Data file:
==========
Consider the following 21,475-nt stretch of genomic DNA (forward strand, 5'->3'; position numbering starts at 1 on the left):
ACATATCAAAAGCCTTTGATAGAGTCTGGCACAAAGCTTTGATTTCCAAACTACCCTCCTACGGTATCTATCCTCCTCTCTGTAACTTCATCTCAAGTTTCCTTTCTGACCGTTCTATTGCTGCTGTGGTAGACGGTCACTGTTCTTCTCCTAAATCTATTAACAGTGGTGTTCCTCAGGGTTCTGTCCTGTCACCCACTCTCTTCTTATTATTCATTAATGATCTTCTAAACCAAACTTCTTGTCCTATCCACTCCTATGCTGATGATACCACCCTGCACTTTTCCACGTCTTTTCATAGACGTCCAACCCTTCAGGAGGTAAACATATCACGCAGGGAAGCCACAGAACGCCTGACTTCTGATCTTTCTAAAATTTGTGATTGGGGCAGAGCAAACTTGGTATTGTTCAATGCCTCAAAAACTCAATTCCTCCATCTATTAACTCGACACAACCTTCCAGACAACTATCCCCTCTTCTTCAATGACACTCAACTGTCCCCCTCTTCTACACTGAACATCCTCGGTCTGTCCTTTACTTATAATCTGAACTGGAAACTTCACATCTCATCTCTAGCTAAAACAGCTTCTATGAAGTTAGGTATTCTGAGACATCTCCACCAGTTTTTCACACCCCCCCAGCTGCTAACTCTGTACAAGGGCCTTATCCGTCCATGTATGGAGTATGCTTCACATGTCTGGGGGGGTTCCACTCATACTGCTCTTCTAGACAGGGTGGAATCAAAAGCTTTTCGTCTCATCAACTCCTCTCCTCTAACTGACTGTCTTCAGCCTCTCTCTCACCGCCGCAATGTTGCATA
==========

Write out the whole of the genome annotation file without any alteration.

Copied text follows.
Consider the following 21,475-nt stretch of genomic DNA (forward strand, 5'->3'; position numbering starts at 1 on the left):
ACATATCAAAAGCCTTTGATAGAGTCTGGCACAAAGCTTTGATTTCCAAACTACCCTCCTACGGTATCTATCCTCCTCTCTGTAACTTCATCTCAAGTTTCCTTTCTGACCGTTCTATTGCTGCTGTGGTAGACGGTCACTGTTCTTCTCCTAAATCTATTAACAGTGGTGTTCCTCAGGGTTCTGTCCTGTCACCCACTCTCTTCTTATTATTCATTAATGATCTTCTAAACCAAACTTCTTGTCCTATCCACTCCTATGCTGATGATACCACCCTGCACTTTTCCACGTCTTTTCATAGACGTCCAACCCTTCAGGAGGTAAACATATCACGCAGGGAAGCCACAGAACGCCTGACTTCTGATCTTTCTAAAATTTGTGATTGGGGCAGAGCAAACTTGGTATTGTTCAATGCCTCAAAAACTCAATTCCTCCATCTATTAACTCGACACAACCTTCCAGACAACTATCCCCTCTTCTTCAATGACACTCAACTGTCCCCCTCTTCTACACTGAACATCCTCGGTCTGTCCTTTACTTATAATCTGAACTGGAAACTTCACATCTCATCTCTAGCTAAAACAGCTTCTATGAAGTTAGGTATTCTGAGACATCTCCACCAGTTTTTCACACCCCCCCAGCTGCTAACTCTGTACAAGGGCCTTATCCGTCCATGTATGGAGTATGCTTCACATGTCTGGGGGGGTTCCACTCATACTGCTCTTCTAGACAGGGTGGAATCAAAAGCTTTTCGTCTCATCAACTCCTCTCCTCTAACTGACTGTCTTCAGCCTCTCTCTCACCGCCGCAATGTTGCATA